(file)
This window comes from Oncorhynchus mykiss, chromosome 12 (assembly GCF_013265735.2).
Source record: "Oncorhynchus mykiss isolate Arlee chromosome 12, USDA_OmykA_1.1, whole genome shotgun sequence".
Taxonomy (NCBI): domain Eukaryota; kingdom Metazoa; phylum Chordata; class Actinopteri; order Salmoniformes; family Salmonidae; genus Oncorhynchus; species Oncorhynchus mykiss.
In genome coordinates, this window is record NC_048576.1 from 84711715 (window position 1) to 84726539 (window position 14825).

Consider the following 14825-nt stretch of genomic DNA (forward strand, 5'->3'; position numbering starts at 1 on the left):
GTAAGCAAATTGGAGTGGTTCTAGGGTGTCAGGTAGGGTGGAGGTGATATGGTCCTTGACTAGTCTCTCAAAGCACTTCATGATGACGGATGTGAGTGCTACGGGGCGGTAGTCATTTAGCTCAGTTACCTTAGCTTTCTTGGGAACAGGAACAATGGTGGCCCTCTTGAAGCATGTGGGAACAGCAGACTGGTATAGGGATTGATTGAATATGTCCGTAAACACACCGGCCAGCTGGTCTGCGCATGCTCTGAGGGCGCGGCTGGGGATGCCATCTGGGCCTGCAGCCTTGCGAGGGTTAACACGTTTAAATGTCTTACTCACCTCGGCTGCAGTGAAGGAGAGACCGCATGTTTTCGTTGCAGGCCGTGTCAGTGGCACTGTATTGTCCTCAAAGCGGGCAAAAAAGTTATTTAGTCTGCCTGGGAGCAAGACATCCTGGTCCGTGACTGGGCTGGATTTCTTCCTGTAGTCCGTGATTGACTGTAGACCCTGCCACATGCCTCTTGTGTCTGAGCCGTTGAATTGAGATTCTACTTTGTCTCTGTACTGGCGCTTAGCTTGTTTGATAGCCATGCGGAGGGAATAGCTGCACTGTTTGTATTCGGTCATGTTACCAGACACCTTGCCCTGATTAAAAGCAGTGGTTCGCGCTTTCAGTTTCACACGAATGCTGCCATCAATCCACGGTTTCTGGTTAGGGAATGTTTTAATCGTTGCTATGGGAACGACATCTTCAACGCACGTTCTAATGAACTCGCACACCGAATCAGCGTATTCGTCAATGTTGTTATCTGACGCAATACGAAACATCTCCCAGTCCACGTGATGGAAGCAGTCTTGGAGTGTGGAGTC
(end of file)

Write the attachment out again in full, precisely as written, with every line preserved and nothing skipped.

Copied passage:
This window comes from Oncorhynchus mykiss, chromosome 12 (assembly GCF_013265735.2).
Source record: "Oncorhynchus mykiss isolate Arlee chromosome 12, USDA_OmykA_1.1, whole genome shotgun sequence".
Taxonomy (NCBI): domain Eukaryota; kingdom Metazoa; phylum Chordata; class Actinopteri; order Salmoniformes; family Salmonidae; genus Oncorhynchus; species Oncorhynchus mykiss.
In genome coordinates, this window is record NC_048576.1 from 84711715 (window position 1) to 84726539 (window position 14825).

Consider the following 14825-nt stretch of genomic DNA (forward strand, 5'->3'; position numbering starts at 1 on the left):
GTAAGCAAATTGGAGTGGTTCTAGGGTGTCAGGTAGGGTGGAGGTGATATGGTCCTTGACTAGTCTCTCAAAGCACTTCATGATGACGGATGTGAGTGCTACGGGGCGGTAGTCATTTAGCTCAGTTACCTTAGCTTTCTTGGGAACAGGAACAATGGTGGCCCTCTTGAAGCATGTGGGAACAGCAGACTGGTATAGGGATTGATTGAATATGTCCGTAAACACACCGGCCAGCTGGTCTGCGCATGCTCTGAGGGCGCGGCTGGGGATGCCATCTGGGCCTGCAGCCTTGCGAGGGTTAACACGTTTAAATGTCTTACTCACCTCGGCTGCAGTGAAGGAGAGACCGCATGTTTTCGTTGCAGGCCGTGTCAGTGGCACTGTATTGTCCTCAAAGCGGGCAAAAAAGTTATTTAGTCTGCCTGGGAGCAAGACATCCTGGTCCGTGACTGGGCTGGATTTCTTCCTGTAGTCCGTGATTGACTGTAGACCCTGCCACATGCCTCTTGTGTCTGAGCCGTTGAATTGAGATTCTACTTTGTCTCTGTACTGGCGCTTAGCTTGTTTGATAGCCATGCGGAGGGAATAGCTGCACTGTTTGTATTCGGTCATGTTACCAGACACCTTGCCCTGATTAAAAGCAGTGGTTCGCGCTTTCAGTTTCACACGAATGCTGCCATCAATCCACGGTTTCTGGTTAGGGAATGTTTTAATCGTTGCTATGGGAACGACATCTTCAACGCACGTTCTAATGAACTCGCACACCGAATCAGCGTATTCGTCAATGTTGTTATCTGACGCAATACGAAACATCTCCCAGTCCACGTGATGGAAGCAGTCTTGGAGTGTGGAGTC